Video | Agriculture | Confidence | Economy | Energy | Employment | Finance | Media | Property | RBNZ | Science | SOEs | Tax | Technology | Telecoms | Tourism | Transport | Search


New police commander for Eastern Bay of Plenty

New police commander for Eastern Bay of Plenty

Bay of Plenty, 18 March 2014 - Eastern Bay of Plenty has a new police commander with Inspector Kevin Taylor officially taking up the mantle from today.

He succeeds Sandra Venables who took up the role of District Commander Eastern District in the Hawkes Bay earlier this year with a promotion to superintendent.

Inspector Taylor, who is married with four children, has served the New Zealand community as a police officer for 31 years.

Aside from Lower Hutt and Hamilton, the majority of his policing career has been here in the Bay of Plenty. He was a sergeant in Tokoroa and later the officer in charge of Putaruru for six years. As a Senior Sergeant he was the officer in charge of Te Puke, and then a request to relieve in the Human Resources Manager at District Headquarters in Rotorua for a few weeks turned into 10 years. During his time at District Headquarters he has relieved as Area Commander for Eastern and Western Bay of Plenty as well as District Commander and Road Policing Manager.

"I'm looking forward to a change and a new challenge," says Inspector Taylor. "I will be joining a team of people who are passionate about policing and keeping their local community safe, and I will be embracing the chance to build on that good work.

"The area is not without its issues. It has seen a rise in crime over the last few years and even though that has been tailing off there is still work to be done. There is also a big road trauma problem and there is a challenge to address a number of issues; particularly around high risk drivers, alcohol, speed and restraints which are contributing to too many deaths and serious injuries on our Eastern Bay of Plenty roads. So road policing is a centre in my mind and it's not just about enforcement; it is about changing culture and getting the community to come on board to reduce road trauma.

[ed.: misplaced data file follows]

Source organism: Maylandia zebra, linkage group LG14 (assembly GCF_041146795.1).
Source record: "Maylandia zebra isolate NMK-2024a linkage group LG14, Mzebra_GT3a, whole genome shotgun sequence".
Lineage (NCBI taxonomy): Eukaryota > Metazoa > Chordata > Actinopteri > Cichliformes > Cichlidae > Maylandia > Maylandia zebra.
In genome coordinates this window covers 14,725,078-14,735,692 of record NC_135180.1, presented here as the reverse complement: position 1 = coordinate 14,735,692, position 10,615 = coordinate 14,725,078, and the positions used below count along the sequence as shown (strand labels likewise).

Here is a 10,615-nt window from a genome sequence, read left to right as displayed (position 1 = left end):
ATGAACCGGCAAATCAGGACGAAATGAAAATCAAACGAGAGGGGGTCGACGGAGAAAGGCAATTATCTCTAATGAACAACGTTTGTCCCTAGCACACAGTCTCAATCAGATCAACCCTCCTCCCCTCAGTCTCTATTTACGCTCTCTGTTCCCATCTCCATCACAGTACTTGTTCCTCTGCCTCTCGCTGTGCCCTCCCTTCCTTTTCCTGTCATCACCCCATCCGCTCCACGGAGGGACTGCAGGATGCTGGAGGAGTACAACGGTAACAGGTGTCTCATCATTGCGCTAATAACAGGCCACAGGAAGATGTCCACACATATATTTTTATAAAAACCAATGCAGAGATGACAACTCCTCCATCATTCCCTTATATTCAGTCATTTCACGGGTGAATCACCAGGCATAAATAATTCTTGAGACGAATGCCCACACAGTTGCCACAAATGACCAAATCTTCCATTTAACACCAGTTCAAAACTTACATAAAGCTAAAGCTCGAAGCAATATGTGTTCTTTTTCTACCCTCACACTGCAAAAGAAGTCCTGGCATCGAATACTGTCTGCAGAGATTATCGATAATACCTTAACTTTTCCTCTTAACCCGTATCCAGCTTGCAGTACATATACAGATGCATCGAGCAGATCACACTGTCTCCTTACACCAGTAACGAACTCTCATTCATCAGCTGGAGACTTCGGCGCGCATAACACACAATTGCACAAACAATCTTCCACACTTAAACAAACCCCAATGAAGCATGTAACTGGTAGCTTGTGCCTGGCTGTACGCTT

“Strong partnerships with local agencies and the community will be at the heart of my role as they are essential if we are to reduce the effects of crime and road trauma.”


© Scoop Media

Business Headlines | Sci-Tech Headlines


Banks: Westpac Keeps Core Government Transactions Contract

The local arm of Westpac Banking Corp has kept its contract with the New Zealand government to provide core transactions, but will have to share peripheral services with its rivals. More>>


Science Investment Plan: Universities Welcome Statement

Universities New Zealand has welcomed the National Statement of Science Investment released by the Government today... this is a critical document as it sets out the Government’s ten-year strategic direction that will guide future investment in New Zealand’s science system. More>>


Scouring: Cavalier Merger Would Extract 'Monopoly Rents' - Godfrey Hirst

A merger of Cavalier Wool Holdings and New Zealand Wool Services International's two wool scouring operations would create a monopoly, says carpet maker Godfrey Hirst. The Commerce Commission on Friday released its second draft determination on the merger, maintaining its view that the public benefits would outweigh the loss of competition. More>>


Scoop Review Of Books: She Means Business

As Foreman says in her conclusion, this is a business book. It opens with a brief biographical section followed by a collection of interesting tips for entrepreneurs... More>>


Hourly Wage Gap Grows: Gender Pay Gap Still Fixed At Fourteen Percent

“The totally unchanged pay gap is a slap in the face for women, families and the economy,” says Coalition spokesperson, Angela McLeod. Even worse, Māori and Pacific women face an outrageous pay gap of 28% and 33% when compared with the pay packets of Pākehā men. More>>


Housing: English On Housing Affordability And The Economy

"Long lead times in the planning process tend to drive prices higher in the upswing of the housing cycle. And those lead times increase the risk that eight years later, when additional supply arrives, the demand shock that spurred the additional supply has reversed. The resulting excess supply could produce a price crash..." More>>


Get More From Scoop

Search Scoop  
Powered by Vodafone
NZ independent news